3D Models Related Images

Stepwise Dissection Focusing on the Lower Clivus

Surgical Correlation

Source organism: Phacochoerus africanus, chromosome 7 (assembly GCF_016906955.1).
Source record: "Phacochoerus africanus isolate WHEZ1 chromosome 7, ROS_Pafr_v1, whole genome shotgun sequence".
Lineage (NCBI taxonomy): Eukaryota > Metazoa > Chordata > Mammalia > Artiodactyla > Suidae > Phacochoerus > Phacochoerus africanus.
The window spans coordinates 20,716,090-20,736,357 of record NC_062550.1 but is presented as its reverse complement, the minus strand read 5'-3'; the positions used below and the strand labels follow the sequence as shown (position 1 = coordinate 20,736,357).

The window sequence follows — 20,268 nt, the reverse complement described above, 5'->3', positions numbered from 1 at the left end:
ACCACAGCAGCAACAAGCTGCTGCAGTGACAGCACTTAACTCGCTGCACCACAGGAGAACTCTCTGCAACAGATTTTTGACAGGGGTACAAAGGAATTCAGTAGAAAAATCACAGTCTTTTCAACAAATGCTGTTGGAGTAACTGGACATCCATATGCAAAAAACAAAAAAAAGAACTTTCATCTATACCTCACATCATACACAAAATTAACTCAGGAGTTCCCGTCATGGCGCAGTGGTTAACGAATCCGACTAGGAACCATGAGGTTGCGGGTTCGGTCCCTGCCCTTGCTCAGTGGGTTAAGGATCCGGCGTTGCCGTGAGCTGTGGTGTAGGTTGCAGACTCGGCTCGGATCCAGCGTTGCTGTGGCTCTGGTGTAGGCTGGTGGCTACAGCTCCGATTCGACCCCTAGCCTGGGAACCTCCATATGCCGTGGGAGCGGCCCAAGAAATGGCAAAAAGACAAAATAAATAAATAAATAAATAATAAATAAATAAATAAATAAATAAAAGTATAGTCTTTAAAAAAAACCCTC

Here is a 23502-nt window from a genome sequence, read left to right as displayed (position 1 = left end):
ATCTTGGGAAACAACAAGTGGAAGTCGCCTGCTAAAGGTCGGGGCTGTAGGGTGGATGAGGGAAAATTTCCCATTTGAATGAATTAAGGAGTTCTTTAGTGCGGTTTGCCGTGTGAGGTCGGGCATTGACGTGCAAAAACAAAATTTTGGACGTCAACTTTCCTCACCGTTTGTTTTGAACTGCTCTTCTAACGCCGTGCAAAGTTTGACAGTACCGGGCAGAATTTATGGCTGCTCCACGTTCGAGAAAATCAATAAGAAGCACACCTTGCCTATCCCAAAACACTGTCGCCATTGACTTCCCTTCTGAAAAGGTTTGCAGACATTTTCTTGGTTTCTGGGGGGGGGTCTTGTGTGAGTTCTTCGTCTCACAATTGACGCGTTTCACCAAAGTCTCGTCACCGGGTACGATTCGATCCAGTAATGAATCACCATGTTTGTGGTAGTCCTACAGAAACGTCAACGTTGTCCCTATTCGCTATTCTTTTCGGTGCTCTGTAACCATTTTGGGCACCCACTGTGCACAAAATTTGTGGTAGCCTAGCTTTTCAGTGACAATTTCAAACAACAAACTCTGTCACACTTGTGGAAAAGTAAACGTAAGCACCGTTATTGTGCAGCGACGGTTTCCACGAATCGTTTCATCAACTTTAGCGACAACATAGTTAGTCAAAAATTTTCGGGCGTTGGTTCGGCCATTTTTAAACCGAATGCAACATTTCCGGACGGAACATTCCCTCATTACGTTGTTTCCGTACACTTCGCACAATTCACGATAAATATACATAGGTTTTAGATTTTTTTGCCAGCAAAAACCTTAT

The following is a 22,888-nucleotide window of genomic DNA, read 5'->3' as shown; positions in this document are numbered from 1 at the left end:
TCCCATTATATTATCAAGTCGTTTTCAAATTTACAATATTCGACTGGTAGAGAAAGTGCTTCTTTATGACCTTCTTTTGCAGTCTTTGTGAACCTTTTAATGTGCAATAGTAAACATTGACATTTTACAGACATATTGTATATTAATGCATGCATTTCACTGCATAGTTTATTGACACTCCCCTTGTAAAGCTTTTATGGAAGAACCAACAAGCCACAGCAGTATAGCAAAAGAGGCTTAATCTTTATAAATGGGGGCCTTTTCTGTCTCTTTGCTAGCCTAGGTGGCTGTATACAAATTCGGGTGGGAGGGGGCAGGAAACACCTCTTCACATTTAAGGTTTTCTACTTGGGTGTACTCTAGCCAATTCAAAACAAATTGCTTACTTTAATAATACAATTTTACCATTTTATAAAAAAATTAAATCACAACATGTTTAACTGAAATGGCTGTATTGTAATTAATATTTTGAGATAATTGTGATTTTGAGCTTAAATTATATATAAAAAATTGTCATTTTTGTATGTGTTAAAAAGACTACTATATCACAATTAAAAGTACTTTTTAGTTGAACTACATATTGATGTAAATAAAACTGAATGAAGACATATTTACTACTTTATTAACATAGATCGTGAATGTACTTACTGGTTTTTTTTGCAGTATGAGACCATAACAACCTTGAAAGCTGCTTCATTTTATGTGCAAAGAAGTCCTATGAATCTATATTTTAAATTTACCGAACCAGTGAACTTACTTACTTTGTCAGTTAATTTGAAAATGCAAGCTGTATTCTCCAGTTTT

Stepwise Dissection Focusing on the Lower Clivus. G, The right lower clivus has been drilled while preserving the vidian canal, articular facet of the occipital condyle, and anterior edge of the foramen magnum. The triangular area surrounded by the petroclival fissure, jugular foramen, and hypoglossal canal corresponds to the site of the jugular tubercle on the intracranial surface. Cranial nerves IX, X, and XI course just behind the jugular tubercle. H, Enlarged view. The lower clivus has been drilled bilaterally. Opening the lower clival dura exposes the anterior surface of the medulla and the vertebral, posterior inferior cerebellar, and anterior spinal arteries. The glossopharyngeal and vagus nerves arise from the retro-olivary sulcus rostral to and behind the level of origin of the hypoglossal rootlets. The whole cisternal segment of these nerves can be exposed by drilling of the jugular tubercle. The accessory rootlets are hidden by the hypoglossal canals and the vertebral arteries. I, Midsagittal section of another specimen showing the relationship between the posterior nasopharynx and lower clivus. The anterior surface of the clivus leans approximately 45-degree anterior in the view through the nasal cavity. The posterior nasopharyngeal wall has 3 layers: mucosal, fascial, and muscular. The pharyngobasilar fascia and longus capitis muscles are attached to the clivus; the longus colli muscles are attached to the atlas. The rectus capitis anterior muscle is not shown because the muscle is situated lateral to the midline. J, Enlarged view. The pharyngobasilar fascia diminishes in thickness as it descends and gradually blends into the superior pharyngeal constrictor at the level of soft palate. The anterior edge of the pharyngeal tubercle is located at almost the same level as the pontomedullary sulcus. (Images courtesy of AL Rhoton, Jr.)